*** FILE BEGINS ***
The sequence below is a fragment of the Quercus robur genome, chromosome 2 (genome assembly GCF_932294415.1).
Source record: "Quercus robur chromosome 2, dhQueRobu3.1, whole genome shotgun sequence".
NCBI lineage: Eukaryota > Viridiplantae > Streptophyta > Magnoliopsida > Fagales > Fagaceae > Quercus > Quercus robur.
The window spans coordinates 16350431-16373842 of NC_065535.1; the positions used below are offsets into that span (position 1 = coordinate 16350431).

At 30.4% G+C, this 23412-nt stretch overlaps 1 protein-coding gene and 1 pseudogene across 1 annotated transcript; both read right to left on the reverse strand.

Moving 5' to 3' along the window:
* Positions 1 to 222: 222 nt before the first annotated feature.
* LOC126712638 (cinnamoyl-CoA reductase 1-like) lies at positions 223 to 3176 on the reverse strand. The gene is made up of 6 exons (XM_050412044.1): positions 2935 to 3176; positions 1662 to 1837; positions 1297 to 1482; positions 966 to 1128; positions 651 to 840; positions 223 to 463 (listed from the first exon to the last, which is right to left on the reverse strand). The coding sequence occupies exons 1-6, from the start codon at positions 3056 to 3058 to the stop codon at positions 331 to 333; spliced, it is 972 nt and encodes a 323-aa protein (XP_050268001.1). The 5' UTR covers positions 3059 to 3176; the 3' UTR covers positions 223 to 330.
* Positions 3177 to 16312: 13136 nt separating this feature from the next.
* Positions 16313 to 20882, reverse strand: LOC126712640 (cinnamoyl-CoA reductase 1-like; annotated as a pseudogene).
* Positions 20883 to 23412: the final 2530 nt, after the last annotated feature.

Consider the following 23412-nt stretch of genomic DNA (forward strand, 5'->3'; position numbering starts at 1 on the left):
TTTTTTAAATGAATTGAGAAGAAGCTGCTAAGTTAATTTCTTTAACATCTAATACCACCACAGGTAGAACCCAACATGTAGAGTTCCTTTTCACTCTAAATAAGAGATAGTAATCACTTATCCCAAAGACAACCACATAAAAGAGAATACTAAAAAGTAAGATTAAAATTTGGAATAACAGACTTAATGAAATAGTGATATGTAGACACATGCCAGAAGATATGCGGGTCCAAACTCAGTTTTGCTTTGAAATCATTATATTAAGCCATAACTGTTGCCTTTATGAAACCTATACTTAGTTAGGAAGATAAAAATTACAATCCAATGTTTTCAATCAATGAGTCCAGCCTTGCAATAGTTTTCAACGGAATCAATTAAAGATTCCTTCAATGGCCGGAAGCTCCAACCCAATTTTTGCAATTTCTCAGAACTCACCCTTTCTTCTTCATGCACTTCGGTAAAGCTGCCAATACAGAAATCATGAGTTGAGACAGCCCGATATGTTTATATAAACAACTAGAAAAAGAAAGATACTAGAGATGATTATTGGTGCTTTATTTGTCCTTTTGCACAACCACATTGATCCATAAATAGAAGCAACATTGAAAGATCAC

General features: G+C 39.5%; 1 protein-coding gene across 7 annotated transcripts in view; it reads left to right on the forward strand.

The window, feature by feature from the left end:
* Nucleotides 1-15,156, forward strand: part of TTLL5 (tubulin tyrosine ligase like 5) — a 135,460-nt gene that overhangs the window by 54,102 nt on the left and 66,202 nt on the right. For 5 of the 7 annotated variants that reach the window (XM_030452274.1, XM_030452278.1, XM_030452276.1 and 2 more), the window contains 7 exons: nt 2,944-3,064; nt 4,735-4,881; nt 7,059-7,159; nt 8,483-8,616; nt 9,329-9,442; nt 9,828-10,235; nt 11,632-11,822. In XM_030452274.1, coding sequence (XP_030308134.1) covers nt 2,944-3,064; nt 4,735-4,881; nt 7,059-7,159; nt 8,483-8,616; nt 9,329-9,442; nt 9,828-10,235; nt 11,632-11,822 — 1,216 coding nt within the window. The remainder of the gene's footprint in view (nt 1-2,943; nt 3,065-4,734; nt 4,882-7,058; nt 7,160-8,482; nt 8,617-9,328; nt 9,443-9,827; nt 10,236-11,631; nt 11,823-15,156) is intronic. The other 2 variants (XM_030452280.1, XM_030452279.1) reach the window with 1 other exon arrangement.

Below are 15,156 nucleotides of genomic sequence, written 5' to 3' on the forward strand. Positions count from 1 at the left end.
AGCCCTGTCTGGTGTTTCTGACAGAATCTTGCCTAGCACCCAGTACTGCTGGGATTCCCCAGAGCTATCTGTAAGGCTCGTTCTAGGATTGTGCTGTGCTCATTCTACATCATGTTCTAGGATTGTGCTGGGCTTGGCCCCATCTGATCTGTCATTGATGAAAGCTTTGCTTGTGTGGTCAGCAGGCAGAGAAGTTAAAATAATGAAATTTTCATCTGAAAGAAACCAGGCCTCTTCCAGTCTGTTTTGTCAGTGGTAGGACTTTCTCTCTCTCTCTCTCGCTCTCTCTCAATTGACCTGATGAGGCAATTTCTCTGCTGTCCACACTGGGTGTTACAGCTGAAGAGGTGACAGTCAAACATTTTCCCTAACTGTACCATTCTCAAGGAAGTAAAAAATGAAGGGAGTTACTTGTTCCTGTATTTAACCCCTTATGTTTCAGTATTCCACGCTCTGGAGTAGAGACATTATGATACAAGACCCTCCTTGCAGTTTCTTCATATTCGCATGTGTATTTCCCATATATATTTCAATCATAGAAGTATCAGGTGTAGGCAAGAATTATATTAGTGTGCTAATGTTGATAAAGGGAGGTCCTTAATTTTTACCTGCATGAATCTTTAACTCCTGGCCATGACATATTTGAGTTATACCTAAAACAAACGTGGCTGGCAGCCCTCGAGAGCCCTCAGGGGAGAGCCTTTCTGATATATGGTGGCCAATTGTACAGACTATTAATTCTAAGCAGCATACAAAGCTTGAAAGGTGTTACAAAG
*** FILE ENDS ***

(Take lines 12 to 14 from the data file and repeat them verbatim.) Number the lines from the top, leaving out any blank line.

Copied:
Consider the following 23412-nt stretch of genomic DNA (forward strand, 5'->3'; position numbering starts at 1 on the left):
TTTTTTAAATGAATTGAGAAGAAGCTGCTAAGTTAATTTCTTTAACATCTAATACCACCACAGGTAGAACCCAACATGTAGAGTTCCTTTTCACTCTAAATAAGAGATAGTAATCACTTATCCCAAAGACAACCACATAAAAGAGAATACTAAAAAGTAAGATTAAAATTTGGAATAACAGACTTAATGAAATAGTGATATGTAGACACATGCCAGAAGATATGCGGGTCCAAACTCAGTTTTGCTTTGAAATCATTATATTAAGCCATAACTGTTGCCTTTATGAAACCTATACTTAGTTAGGAAGATAAAAATTACAATCCAATGTTTTCAATCAATGAGTCCAGCCTTGCAATAGTTTTCAACGGAATCAATTAAAGATTCCTTCAATGGCCGGAAGCTCCAACCCAATTTTTGCAATTTCTCAGAACTCACCCTTTCTTCTTCATGCACTTCGGTAAAGCTGCCAATACAGAAATCATGAGTTGAGACAGCCCGATATGTTTATATAAACAACTAGAAAAAGAAAGATACTAGAGATGATTATTGGTGCTTTATTTGTCCTTTTGCACAACCACATTGATCCATAAATAGAAGCAACATTGAAAGATCAC

General features: G+C 39.5%; 1 protein-coding gene across 7 annotated transcripts in view; it reads left to right on the forward strand.